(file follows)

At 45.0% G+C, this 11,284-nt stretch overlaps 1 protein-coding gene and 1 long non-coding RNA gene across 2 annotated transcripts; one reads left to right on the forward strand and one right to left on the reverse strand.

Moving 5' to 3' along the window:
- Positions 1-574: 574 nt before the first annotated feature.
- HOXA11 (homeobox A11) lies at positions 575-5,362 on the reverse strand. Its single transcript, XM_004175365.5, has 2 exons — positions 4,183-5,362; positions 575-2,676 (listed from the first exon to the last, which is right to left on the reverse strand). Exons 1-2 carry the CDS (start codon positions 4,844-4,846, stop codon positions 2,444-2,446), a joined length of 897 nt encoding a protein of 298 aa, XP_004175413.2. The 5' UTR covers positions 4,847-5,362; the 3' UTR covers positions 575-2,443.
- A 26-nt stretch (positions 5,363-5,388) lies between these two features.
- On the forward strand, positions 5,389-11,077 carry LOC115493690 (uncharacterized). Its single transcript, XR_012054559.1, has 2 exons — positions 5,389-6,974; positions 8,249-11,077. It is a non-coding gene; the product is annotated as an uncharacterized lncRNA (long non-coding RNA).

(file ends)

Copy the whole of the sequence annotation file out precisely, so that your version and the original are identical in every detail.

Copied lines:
At 45.0% G+C, this 11,284-nt stretch overlaps 1 protein-coding gene and 1 long non-coding RNA gene across 2 annotated transcripts; one reads left to right on the forward strand and one right to left on the reverse strand.

Moving 5' to 3' along the window:
- Positions 1-574: 574 nt before the first annotated feature.
- HOXA11 (homeobox A11) lies at positions 575-5,362 on the reverse strand. Its single transcript, XM_004175365.5, has 2 exons — positions 4,183-5,362; positions 575-2,676 (listed from the first exon to the last, which is right to left on the reverse strand). Exons 1-2 carry the CDS (start codon positions 4,844-4,846, stop codon positions 2,444-2,446), a joined length of 897 nt encoding a protein of 298 aa, XP_004175413.2. The 5' UTR covers positions 4,847-5,362; the 3' UTR covers positions 575-2,443.
- A 26-nt stretch (positions 5,363-5,388) lies between these two features.
- On the forward strand, positions 5,389-11,077 carry LOC115493690 (uncharacterized). Its single transcript, XR_012054559.1, has 2 exons — positions 5,389-6,974; positions 8,249-11,077. It is a non-coding gene; the product is annotated as an uncharacterized lncRNA (long non-coding RNA).